Anyway, once I let myself vent and have a good cry, I felt surprisingly better.
Incidentally, for the sake of our adult reputations, not to mention our backs, I recommend having a ‘tantrum’ through journalling in private or talking to a friend, not lying on the floor at Safeway kicking and screaming. But whatever floats your boat . . .
3) Maybe You Couldn’t Have Really Had A V8
Those flashes of realization that therapists often call ‘lightbulb moments’ tend to pop up when we plateau – you know, when you hit yourself on the forehead with your hand and say, “I could have had a V-8!” (I don’t even LIKE V-8 juice, it’s too salty, and I’m not advocating product placement in personal essays, but man, those commercials are just so iconic and such a perfect symbol of that ‘I’m an idiot’ epiphany . . . ) Only instead of wishing we’d drunk a salty vegetable cocktail, we think, “I could’ve brought carrots to the office potluck so I wouldn’t have eaten the donuts”, or “I could’ve avoided this financial stress if I’d saved more money earlier”, or “I could’ve paid more attention to my body and taken better care of it so that it didn’t finally say, Okay, you’ve ignored me long enough, I’m going to FORCE you to pay attention by making you so sick you have no choice”. (I promise, I don’t usually have imaginary conversations with my body, but 3 weeks in the hospital will do a number on anyone’s head!) (Or maybe it’s just me, as I’ve written before, my mind can be a strange place . . .)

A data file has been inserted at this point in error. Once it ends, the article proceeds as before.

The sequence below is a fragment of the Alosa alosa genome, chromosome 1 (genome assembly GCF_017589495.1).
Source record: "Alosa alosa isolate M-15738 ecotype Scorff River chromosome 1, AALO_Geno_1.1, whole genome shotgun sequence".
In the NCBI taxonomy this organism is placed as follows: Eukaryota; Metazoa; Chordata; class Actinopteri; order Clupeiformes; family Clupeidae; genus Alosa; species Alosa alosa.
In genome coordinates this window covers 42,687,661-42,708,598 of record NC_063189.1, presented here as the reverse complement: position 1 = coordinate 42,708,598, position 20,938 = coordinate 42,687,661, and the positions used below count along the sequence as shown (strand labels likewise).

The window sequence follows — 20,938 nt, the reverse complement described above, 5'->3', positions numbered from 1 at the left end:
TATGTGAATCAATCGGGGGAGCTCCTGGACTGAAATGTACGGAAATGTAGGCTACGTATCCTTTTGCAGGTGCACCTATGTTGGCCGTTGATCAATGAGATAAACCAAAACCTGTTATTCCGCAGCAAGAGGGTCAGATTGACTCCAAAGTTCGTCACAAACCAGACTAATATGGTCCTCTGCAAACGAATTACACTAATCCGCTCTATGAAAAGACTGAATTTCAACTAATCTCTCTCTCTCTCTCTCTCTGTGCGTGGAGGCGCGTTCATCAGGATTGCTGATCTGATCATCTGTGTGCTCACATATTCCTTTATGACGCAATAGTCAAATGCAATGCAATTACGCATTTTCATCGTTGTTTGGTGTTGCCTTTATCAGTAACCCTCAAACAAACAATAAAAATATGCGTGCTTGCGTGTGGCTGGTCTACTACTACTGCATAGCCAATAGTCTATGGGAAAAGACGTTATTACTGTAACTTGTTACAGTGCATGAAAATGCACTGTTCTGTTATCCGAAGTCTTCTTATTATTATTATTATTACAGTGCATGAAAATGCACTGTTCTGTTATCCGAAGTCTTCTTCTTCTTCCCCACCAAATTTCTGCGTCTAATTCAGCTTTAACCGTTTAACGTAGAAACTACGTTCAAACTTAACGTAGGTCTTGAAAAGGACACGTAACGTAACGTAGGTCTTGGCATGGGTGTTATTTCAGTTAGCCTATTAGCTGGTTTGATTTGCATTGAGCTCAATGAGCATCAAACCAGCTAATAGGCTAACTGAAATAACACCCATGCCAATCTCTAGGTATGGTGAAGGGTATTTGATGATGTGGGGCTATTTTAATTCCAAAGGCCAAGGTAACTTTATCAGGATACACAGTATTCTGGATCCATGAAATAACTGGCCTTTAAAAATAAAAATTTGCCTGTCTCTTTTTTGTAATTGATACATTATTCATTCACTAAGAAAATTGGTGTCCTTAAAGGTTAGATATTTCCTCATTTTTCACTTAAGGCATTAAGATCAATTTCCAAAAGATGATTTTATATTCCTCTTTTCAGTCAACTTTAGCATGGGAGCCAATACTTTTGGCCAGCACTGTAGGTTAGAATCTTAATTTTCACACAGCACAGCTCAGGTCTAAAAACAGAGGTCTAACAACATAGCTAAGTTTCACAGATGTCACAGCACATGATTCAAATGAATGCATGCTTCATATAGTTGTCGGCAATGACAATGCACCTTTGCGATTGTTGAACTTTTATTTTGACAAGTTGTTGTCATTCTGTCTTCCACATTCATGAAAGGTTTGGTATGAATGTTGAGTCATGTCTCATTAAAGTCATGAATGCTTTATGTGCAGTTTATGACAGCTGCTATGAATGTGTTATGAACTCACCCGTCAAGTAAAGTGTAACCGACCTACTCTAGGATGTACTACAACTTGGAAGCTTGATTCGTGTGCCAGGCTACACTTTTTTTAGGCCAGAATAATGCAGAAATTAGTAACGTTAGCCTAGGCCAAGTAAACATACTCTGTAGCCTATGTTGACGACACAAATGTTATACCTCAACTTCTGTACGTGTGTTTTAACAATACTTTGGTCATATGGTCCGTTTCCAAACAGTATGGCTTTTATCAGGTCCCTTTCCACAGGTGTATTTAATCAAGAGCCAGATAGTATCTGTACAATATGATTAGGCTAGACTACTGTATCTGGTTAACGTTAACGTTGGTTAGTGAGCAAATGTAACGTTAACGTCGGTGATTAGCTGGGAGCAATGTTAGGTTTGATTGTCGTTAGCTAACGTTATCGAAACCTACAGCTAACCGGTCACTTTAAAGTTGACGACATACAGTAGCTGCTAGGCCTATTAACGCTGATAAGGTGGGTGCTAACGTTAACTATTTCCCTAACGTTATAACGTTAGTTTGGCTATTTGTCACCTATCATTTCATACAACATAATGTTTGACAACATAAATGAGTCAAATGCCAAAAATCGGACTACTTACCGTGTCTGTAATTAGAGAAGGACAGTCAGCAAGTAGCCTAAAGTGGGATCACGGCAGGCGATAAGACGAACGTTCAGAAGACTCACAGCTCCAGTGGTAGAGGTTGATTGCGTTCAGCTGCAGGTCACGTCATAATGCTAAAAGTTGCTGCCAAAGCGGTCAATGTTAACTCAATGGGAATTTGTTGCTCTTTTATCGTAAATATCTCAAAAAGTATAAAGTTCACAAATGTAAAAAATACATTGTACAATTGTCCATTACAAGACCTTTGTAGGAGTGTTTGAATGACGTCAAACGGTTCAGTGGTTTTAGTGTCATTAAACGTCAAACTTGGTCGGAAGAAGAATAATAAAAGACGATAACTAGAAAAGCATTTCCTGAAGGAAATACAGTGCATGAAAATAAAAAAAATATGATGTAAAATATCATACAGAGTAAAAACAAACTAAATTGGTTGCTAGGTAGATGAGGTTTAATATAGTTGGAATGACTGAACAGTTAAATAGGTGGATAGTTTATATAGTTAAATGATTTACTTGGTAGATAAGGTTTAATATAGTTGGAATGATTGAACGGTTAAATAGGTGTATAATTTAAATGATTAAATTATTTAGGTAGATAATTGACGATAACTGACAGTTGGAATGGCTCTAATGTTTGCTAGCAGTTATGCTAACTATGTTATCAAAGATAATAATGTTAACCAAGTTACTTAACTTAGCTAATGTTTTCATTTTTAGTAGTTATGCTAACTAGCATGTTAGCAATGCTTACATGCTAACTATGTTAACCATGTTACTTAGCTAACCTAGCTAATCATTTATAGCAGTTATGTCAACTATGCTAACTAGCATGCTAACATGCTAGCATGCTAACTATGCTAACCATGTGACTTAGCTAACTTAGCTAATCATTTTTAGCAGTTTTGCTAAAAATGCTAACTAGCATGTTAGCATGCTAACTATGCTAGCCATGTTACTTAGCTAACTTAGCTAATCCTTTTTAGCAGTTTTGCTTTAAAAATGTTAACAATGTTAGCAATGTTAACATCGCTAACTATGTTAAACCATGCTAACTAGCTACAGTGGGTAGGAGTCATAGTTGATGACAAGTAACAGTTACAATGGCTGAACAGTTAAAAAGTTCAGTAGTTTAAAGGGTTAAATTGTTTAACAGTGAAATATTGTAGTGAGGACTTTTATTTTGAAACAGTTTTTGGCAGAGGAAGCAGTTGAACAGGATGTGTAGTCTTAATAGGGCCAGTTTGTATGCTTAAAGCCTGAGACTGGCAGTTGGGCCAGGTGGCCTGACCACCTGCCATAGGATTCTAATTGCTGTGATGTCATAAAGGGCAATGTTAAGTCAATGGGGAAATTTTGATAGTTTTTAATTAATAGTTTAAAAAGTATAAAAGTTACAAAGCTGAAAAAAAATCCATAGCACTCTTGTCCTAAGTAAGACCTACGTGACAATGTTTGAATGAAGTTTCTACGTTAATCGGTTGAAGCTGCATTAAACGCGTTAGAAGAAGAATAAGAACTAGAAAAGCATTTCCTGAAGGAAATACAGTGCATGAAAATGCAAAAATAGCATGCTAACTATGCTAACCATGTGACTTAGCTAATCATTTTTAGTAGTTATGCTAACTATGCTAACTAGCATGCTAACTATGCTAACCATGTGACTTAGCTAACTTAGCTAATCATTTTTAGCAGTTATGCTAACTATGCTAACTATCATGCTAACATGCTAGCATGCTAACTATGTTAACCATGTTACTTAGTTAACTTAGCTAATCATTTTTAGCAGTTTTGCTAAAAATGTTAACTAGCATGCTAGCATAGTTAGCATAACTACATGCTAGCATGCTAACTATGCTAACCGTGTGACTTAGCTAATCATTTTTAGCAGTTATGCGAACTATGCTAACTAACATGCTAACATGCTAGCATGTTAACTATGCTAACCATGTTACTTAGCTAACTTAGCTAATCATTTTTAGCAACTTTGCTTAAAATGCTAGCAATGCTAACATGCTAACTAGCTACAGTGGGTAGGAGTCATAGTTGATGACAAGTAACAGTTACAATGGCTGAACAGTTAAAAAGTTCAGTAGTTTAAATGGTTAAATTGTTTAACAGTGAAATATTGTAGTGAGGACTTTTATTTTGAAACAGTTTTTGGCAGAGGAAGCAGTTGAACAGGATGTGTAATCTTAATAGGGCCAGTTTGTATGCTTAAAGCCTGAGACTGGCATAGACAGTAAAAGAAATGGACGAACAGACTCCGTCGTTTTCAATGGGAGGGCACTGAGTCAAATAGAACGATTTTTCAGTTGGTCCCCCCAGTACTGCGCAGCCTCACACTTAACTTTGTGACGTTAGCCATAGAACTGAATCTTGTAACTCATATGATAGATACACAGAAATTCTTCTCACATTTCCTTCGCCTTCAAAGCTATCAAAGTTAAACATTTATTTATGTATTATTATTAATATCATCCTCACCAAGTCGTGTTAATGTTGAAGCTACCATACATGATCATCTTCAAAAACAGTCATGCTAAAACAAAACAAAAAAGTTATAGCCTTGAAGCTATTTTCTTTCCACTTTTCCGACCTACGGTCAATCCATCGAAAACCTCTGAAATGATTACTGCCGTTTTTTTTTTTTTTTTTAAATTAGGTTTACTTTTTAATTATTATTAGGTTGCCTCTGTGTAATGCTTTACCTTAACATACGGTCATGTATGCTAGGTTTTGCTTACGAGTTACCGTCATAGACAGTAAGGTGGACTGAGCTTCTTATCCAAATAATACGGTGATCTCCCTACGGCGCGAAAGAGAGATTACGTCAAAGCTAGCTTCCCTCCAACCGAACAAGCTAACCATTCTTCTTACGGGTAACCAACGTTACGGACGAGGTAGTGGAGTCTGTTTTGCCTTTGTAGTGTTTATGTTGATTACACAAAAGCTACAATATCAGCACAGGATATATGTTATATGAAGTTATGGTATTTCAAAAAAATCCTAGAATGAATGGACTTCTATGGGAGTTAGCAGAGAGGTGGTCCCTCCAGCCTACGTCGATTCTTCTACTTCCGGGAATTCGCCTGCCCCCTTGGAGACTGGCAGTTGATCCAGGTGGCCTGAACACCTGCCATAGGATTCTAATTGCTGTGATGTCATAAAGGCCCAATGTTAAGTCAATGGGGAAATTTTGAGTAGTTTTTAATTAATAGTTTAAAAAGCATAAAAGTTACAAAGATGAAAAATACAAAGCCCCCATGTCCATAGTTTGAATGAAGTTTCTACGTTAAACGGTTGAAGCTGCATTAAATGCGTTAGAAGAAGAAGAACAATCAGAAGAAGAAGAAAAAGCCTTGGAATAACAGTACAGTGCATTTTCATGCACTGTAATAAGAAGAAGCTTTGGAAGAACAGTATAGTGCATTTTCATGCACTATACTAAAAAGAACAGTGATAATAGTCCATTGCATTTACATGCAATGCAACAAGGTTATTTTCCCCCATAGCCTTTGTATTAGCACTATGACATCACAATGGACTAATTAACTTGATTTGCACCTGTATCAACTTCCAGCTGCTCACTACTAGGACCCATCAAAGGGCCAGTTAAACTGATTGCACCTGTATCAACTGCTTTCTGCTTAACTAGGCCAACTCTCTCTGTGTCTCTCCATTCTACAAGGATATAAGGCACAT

But maybe we simply weren’t capable of those healthier decisions at the time we wished we’d made them. Or, to stretch a metaphor, maybe there wasn’t a V-8 in the pantry at the time we thought we should’ve had one. So instead of beating myself up for what I didn’t do, I can learn from those bad decisions and not make them again. Or as scientists like to say (and apparently Theodore Roosevelt wrote), “There is no such thing as failure, only early attempts at success.” At least in science, the idea is that every experiment is a learning experience, and how else can you achieve the result you want without learning from those ‘early attempts’? That seems much saner, and much more self-forgiving, than the V-8 ‘duh’ idea.
So now I can tell my inner toddler – we AREN’T there yet, so go ahead and have a tantrum instead of a V-8, get it off your chest, and then look in the rear window, see how far we’ve already come, and get out some pompoms just for the hell of it!